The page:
She has been inspecting rental units in Pasco for 13 years. Here is her experience. A single family home rental takes about 20 minutes to inspect. For apartment buildings, they do about 10% of the units. Accordingly, in a 100 unit building she looks at 10 units (unless she begins to find more problems) and is done in about an hour. She schedules inspections at about 30 minute intervals so that she can write up reports, call owners, etc. A single inspector usually can do about 8 (maybe more) at day unless the inspector encounters a really bad property, then the number of inspections would drop to about 4 or so since they may have to immediately get people out of an uninhabitable unit. The first round of inspections in Pasco 15 years ago (about 4,000 units) was done by one inspector in a two year time period. Scheduling may be an issue from time to time but they pretty well have it down to a science.'
Based on the above, my contention is that the staff has grossly overestimated/inflated the cost of providing inspections at various levels and that we can, with a reasonable fee per unit, engage in a systematic inspection (using city inspectors) of all rental units at the rate of 20% per year, or 2,600 to 2,800 units (by inspecting, for example, only 10% of units within apartment complexes the actual number of inspected dwelling units would be greatly reduced) . I refer you to the agenda packet item prepared by Mark Gardner with the comparative costs/estimates of programs in other cities and of options with respect to Bellingham. See attached.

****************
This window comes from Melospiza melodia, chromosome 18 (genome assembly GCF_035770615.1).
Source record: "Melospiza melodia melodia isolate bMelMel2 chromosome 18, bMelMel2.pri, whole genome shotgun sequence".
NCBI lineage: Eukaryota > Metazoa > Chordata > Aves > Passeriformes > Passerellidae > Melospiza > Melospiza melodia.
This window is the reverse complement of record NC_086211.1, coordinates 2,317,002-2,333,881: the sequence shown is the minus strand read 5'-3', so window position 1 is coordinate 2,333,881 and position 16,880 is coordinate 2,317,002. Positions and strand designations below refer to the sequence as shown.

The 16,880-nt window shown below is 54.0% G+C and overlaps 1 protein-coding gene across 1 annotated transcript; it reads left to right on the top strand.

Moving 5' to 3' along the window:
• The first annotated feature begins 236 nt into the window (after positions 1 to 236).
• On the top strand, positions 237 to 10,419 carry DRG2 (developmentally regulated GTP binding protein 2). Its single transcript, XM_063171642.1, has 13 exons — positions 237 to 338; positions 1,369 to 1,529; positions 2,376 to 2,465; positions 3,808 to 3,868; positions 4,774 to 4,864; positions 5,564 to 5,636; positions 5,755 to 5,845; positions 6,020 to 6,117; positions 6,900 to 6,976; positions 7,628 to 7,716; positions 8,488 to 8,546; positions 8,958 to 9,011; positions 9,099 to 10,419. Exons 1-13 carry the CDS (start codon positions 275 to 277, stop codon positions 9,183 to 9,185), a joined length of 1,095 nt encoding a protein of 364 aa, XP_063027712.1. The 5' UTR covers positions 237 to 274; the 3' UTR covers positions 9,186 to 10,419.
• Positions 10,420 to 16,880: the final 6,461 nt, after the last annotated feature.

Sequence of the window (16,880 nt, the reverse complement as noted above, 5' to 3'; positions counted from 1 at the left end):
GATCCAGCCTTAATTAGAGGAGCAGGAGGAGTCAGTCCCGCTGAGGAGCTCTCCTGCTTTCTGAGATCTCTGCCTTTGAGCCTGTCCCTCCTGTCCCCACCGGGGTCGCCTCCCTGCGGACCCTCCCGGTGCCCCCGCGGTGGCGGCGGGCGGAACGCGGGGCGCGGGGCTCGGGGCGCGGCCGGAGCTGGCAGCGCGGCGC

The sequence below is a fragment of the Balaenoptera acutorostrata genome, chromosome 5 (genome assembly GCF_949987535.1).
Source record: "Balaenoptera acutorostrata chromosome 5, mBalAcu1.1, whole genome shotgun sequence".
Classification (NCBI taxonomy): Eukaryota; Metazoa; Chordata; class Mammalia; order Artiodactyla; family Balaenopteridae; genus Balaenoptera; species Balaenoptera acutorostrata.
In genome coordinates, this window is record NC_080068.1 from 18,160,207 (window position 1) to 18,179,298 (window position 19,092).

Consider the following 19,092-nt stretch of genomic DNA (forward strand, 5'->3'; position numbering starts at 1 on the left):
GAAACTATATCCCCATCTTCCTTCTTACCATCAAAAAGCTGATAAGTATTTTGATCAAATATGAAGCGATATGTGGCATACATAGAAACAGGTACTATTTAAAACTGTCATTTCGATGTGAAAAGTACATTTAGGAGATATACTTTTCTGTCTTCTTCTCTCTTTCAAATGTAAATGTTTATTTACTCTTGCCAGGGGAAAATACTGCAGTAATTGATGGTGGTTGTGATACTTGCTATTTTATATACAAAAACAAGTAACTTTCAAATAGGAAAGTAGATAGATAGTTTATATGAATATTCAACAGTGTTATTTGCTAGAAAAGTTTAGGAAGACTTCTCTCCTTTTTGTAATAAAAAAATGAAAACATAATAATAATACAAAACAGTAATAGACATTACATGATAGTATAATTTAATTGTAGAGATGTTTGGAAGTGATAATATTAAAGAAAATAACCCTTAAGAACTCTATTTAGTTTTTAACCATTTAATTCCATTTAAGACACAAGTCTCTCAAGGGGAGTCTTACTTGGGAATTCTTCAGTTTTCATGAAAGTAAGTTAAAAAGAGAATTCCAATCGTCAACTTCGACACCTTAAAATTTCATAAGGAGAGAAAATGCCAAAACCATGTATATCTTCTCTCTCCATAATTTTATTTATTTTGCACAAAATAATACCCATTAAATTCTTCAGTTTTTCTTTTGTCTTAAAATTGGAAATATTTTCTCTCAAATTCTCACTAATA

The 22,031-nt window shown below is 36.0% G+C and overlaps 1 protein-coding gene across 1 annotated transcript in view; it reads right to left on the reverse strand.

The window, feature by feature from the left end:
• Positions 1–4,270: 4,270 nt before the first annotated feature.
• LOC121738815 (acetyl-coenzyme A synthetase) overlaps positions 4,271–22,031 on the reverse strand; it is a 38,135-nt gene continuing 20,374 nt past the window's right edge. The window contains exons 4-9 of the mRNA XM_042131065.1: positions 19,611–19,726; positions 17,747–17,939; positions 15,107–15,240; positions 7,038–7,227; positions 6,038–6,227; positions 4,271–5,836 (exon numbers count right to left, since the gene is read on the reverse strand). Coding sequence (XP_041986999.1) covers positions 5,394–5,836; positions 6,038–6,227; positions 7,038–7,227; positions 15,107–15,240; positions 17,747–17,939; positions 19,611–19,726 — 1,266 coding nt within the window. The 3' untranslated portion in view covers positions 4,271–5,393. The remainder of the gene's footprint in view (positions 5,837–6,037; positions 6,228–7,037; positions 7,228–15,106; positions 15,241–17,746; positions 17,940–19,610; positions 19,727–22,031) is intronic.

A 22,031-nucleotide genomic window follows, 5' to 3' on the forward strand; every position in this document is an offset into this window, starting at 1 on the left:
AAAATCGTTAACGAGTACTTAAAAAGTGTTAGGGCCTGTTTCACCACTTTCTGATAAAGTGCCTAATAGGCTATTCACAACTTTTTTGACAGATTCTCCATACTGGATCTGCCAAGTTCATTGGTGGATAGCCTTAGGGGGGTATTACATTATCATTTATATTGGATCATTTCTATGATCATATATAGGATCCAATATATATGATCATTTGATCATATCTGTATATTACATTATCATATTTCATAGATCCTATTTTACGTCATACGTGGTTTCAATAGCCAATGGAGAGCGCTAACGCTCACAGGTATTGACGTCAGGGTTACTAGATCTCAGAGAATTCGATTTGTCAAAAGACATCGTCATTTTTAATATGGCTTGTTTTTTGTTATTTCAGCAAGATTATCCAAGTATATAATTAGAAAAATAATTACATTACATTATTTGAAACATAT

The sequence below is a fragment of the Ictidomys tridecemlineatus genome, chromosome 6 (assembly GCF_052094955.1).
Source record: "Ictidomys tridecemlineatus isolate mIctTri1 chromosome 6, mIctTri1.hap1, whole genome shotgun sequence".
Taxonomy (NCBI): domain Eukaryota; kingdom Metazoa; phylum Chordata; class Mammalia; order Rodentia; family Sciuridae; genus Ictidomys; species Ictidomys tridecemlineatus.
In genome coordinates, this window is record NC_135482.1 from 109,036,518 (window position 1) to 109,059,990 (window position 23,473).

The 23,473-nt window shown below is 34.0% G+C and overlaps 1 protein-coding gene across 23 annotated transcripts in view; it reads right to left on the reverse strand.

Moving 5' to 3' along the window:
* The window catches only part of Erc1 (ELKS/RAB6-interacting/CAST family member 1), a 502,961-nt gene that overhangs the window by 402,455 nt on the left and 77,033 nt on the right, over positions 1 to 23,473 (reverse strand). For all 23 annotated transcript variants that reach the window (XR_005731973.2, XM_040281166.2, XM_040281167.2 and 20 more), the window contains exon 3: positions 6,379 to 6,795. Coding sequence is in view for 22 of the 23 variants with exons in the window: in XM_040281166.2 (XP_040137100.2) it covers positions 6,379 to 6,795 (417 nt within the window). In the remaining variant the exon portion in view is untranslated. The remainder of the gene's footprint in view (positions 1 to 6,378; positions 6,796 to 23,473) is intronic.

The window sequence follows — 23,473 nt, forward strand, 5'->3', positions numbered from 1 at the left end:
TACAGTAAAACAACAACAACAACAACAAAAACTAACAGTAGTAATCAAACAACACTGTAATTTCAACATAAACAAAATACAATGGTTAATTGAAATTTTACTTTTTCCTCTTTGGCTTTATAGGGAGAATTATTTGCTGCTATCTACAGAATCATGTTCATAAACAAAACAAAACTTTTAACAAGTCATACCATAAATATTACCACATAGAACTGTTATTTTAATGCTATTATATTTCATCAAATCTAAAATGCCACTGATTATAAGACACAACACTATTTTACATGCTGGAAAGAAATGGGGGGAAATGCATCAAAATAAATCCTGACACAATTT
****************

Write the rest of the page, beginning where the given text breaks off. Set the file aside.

The draft ordinance paragraph 6.15.170 provides for a City Council Review and Sunset Provision. “Before January 1, 2019, the City Council shall review the chapter's effects on the community and the problems the chapter was intended to remedy and shall repeal, continue or modify this chapter. Failure by the City Council to act in accordance with this section shall cause this chapter to expire at 12:01 a.m. on January 1, 2019.” This is a totally unnecessary limitation to the ordinance which can be repealed at any time by an act of the city council. Because of restrictive portions of the ordinance, such as the audit of no more than .5% of the units, a future council will have little in the way of statistically valid information (approximately 200 inspected units maximum) on which to base a judgment regarding the efficacy of the program. This sunset clause can only be a sop to those who oppose this ordinance by providing an expectation that the ordinance will be allowed to languish into oblivion by a future council without a cumbersome debate.
The changing of the name of the ordinance to Residential Safety Program seems odd in that any reference to rentals has been omitted. This ordinance is about health and safety of housing units that are not merely “residential” but specifically offered for occupancy by an owner for a price. I suggest the ordinance be properly identified as applying to rentals, e.g., Residential Rental Safety Program.
I would also like to point out that there is a growing proliferation of so-called “vacation homes” for rent within the city limits. These homes, if not otherwise actually occupied by the owner for a significant period of the year or licensed to operate as a transient rental, ought to fall under this ordinance. It is not altogether clear that this is the case according to 6.15.020 V regarding transients. For an idea regarding vacation rentals I refer you to [this] site that lists such homes. (Note: some of the rentals listed are in Whatcom County)."